The new system was ready to support the detector commissioning in spring 2006, the scientific work in preparation for the Physics Performance TDR and to be fully tested in the Computing, Software, Analysis Challenge CSA06 (a full end-to-end test). These activities were followed by more commissioning runs, new CSA challenges in 2007 and 2008 to be finally ready for beam august 2008, At the same time a series of "service challenges" (grid end-to-end tests) were organized that culminated in the Combined Computing Readiness Challenge (CCRC'08) in spring 2008. The rest is history, included an additional commissioning year in 2009. Among the many further developments and activities after the start of Physics at LHC in is worth noting how, due to the impressive performance of the LHC machine that in summer 2011 delivered much higher intensity (luminosity) than initially foreseen, a dedicated effort was produced to improve the computational performance of the prompt reconstruction to gain a further factor two both in speed and memory usage.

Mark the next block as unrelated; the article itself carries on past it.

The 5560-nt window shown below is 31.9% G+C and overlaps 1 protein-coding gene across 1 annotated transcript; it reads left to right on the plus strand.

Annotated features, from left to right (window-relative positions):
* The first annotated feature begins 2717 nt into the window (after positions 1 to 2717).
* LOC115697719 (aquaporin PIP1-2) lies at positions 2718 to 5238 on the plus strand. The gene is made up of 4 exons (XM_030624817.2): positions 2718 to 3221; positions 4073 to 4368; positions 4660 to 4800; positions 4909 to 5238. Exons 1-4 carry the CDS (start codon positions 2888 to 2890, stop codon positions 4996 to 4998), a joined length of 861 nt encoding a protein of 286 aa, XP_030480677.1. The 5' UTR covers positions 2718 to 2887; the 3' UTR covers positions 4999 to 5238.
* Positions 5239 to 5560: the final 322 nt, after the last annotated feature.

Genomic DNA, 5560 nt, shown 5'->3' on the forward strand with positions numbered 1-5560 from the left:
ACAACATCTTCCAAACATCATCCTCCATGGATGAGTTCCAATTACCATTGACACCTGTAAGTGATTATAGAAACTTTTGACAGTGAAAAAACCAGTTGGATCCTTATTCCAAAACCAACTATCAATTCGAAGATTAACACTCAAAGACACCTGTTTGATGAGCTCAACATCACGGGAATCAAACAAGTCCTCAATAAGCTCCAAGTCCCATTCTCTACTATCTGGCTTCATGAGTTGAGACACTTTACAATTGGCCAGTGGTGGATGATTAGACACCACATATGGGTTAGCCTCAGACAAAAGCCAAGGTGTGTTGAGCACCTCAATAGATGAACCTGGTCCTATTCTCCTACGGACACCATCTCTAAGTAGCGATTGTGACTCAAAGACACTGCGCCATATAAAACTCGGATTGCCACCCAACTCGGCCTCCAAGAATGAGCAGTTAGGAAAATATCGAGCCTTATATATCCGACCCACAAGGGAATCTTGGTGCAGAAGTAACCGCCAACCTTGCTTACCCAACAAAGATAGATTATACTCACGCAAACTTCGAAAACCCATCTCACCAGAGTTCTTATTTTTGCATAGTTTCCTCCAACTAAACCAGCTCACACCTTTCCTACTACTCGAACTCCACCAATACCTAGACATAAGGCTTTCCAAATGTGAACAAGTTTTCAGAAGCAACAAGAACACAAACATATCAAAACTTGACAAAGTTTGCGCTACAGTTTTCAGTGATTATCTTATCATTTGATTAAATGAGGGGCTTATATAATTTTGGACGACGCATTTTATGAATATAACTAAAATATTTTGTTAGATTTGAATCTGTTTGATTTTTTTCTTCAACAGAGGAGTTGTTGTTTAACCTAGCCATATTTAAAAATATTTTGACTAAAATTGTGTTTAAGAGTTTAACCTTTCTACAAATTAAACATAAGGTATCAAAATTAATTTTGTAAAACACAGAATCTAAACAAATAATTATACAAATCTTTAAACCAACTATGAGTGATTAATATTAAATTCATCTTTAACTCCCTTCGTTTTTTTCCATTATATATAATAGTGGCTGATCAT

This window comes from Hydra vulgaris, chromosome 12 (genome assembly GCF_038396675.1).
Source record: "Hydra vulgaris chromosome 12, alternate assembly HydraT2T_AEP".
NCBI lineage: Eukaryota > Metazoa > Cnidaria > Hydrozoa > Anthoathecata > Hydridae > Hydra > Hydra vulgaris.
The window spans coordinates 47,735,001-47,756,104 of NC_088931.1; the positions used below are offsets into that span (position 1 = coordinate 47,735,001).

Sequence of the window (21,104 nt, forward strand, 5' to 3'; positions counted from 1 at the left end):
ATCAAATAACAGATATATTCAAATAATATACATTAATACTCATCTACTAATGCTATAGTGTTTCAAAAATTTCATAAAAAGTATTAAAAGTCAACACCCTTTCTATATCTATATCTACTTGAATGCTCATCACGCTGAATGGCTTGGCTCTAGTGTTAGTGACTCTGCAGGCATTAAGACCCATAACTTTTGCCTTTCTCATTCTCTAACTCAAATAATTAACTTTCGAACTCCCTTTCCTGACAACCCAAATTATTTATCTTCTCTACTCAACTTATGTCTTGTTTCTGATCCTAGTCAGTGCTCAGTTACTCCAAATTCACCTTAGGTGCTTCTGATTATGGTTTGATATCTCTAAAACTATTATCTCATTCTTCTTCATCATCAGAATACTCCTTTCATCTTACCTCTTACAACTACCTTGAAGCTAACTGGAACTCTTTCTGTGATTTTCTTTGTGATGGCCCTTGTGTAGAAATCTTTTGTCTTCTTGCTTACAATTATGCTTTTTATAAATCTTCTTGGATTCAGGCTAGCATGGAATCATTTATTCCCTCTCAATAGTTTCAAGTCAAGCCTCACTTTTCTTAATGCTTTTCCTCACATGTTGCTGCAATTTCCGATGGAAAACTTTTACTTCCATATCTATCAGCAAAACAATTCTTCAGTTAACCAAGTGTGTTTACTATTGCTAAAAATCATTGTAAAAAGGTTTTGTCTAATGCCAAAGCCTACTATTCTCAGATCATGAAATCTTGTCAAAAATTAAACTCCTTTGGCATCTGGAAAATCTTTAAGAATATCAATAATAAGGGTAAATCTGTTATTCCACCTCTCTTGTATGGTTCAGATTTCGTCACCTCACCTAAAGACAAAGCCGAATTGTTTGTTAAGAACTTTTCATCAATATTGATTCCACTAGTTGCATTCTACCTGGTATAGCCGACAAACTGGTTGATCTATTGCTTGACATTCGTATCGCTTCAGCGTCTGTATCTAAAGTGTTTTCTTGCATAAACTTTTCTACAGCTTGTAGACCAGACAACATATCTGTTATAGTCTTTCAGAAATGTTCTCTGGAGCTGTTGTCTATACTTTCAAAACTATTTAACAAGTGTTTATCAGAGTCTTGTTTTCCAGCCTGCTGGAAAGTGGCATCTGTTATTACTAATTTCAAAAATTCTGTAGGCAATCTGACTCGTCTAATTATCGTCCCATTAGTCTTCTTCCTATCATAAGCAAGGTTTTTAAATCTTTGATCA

The evolution of the project can be tracked in the reports to the various annual reviews (access restricted) and in conference reports.

Data Processing at LHC

A general account of the status in 2010 for all four experiments can be found in The Experiment Offline Systems after One Year, CHEP 2010.

The description of the CMS Data processing system in the article CMS Data Processing Workflows during an Extended Cosmic Ray Run still applies.